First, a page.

Guru: When Playing With SQL
March 18, 2019 Paul Tuohy
One of the questions I have been asked a lot at conferences is “How do you figure out x in SQL?” In this article, I will discuss four things I use a lot when playing with SQL in Run SQL Scripts: VALUES, SYSIBM.SYSDUMMY1, global variables, and the system catalog.
When I am trying to figure out how an SQL function works, my first port of call is the VALUES statement. VALUES derives a result directly from an expression. For example, the following statement:
Would generate the following result set:
You can specify more than one value in the expression. Enclosing all of the expressions in parentheses results in a single row. This statement:
values (upper('paul'), lower('PAUL'), trim(' Tuohy '));
Would generate the result set:
If you omit the parentheses, you will get one row per expression. This statement:
values upper('paul'), lower('PAUL'), trim(' Tuohy ');
Would generate the result set:
You must be careful when you omit the parentheses and ensure that each of the expressions returns the same data type. You are performing a type of UNION. If you get it wrong, for instance a statement such as:
values upper('paul'), int(123.45);
Would return a result set of:
This is not what we want!
One of the issues with VALUES, when looking at multiple expressions in the result set, is the column headings. We cannot assign an AS name as we would in a SELECT clause. Which brings us to SYSIBM.SYSDUMMY1.
As the name implies, SYSIBM.SYSDUMMY1 is a dummy table. It contains one row and one column, which is named IBMREQD and contains a value of ‘Y’. SYSIBM.SYSDUMMY1 is used extensively in SQL examples on the web and in the Knowledge Center. We are not interested in its content. We just need a table we can use in a SELECT statement:
select upper('paul') upper_, lower('PAUL') lower_, trim(' Tuohy ') trim_ from sysibm.sysdummy1;
This statement would result in:
Most of the time it is just fine to use simple literals (as in the previous examples), but sometimes you will be dealing with a large literal value (XML or JSON) or values that need to be of a certain data type (XML or parameters for a call to a stored procedure, where a literal might have to be cast to a date type).
Global variables provide a means of having a variable whose value is unique to our job. The global variable can be used anywhere than a column name or literal would be used. This is an example of creating a global variable:
CREATE VARIABLE PTARTICLES.MY_LONG_NAME_VAR FOR SYSTEM NAME MYVAR VARCHAR(1000) DEFAULT 'Some default text';
We can now reference the global variable anywhere we would reference a literal or a column:
values MY_LONG_NAME_VAR; values MYVAR; select MYVAR from sysibm.sysdummy1; set MYVAR = 'Different Text';
There are a few points worth noting about global variables:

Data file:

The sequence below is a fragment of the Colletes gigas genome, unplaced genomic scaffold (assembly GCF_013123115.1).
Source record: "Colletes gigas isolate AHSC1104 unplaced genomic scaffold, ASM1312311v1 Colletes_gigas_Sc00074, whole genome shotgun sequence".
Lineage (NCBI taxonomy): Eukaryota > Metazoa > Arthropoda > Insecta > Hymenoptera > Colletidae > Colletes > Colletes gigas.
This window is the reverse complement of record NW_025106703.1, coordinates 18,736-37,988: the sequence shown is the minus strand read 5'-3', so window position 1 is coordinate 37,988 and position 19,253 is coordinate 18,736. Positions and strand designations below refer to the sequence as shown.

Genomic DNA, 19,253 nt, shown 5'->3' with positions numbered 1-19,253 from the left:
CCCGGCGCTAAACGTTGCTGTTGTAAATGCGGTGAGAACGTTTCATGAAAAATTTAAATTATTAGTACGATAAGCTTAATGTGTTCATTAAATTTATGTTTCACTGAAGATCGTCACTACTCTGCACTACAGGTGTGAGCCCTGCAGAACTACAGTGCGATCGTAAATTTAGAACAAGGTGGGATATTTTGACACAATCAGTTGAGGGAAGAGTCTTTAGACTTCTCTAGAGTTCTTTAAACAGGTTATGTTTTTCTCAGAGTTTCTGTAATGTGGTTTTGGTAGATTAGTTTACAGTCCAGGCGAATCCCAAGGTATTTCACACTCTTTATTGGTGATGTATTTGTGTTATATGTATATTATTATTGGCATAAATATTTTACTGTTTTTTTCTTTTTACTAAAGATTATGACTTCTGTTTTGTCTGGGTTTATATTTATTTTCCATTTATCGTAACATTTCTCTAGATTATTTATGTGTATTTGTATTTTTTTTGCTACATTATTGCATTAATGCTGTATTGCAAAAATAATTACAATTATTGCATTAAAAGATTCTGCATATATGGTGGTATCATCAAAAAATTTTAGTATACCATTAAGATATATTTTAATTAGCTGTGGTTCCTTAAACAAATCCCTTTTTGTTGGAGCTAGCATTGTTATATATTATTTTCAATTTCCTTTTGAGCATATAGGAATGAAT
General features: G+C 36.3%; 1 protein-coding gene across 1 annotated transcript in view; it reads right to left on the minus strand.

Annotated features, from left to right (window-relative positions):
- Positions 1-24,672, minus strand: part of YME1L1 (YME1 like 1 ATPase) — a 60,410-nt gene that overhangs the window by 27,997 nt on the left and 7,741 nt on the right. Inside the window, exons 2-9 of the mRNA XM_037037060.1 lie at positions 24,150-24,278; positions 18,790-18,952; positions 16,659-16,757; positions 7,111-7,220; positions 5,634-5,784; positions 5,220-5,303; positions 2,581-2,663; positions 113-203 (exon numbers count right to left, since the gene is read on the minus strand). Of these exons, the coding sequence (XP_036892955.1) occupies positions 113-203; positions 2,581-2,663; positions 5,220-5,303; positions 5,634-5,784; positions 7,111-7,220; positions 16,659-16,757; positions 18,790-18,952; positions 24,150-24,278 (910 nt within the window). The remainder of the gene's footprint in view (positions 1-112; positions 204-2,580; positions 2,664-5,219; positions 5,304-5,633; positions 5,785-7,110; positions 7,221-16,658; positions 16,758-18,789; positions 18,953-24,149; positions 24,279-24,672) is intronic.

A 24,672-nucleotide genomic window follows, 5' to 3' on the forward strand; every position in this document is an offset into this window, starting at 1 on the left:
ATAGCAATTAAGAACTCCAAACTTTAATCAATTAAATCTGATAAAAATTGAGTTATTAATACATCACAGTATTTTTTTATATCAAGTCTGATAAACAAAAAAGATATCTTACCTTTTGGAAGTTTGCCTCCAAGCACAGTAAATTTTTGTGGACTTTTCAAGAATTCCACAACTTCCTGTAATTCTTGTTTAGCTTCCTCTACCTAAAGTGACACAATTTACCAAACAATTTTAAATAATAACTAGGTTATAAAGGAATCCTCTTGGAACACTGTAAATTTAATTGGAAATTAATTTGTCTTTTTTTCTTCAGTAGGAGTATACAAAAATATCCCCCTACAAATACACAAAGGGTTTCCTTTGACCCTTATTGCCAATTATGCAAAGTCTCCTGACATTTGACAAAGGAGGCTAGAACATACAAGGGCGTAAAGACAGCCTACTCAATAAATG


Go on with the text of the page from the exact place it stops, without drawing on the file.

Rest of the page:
- The value of a global variable is unique to the job. Changing the value of a global variable does not affect any other job that may also be using the global variable.
- If you Reconnect (in Run SQL Scripts), you will be dealing with a new version of the global variable – you have just started a new job.
- If you want to refer to the global variable without using a qualified name, then the schema (containing the global variable) must be included in the PATH directive. SET SCHEMA will not do it.
- Creating a global variable results in the creation of a service program, so the system name is important if you want a meaningful system name.
When using Run SQL scripts with a database that you are not familiar with, one of the challenges is know what all the columns are in table or view. This is where a decent prompt facility would be of benefit. (They are working on it as I type.) But all of the information we require is available in the system catalog.
The system catalog is a database which cross references all of the database definitions on the system. To get a list of columns in a table you could try something along the lines of:
select column_name, system_column_name, column_text, data_type, length, numeric_scale from qsys2.syscolumns where table_schema = 'SIDDBV2' and table_name = 'ALUMNI' order by ordinal_position;
If you take the option to Display Results in Separate Window you will now have a record layout you can reference as required and you can copy column names from the result window, shown here:
These are my standard play tools with SQL – do you have any?
Paul Tuohy, IBM Champion and author of Re-engineering RPG Legacy Applications, is a prominent consultant and trainer for application modernization and development technologies on the IBM Midrange. He is currently CEO of ComCon, a consultancy firm in Dublin, Ireland, and partner at System i Developer. He hosts the RPG & DB2 Summit twice per year with partners Susan Gantner and Jon Paris.
select * from qsys2.user_info;
(don’t fault me for using select *)… very useful information about the users in your system.
I use an extract similar to your SYSCOLUMNS example all the time.
I also like to use the LISTAGG() function with SYSCOLUMNS to build a CSV or Tab delimited list of column text when doing extracts to a flat file. That string goes as the first record in the flat file.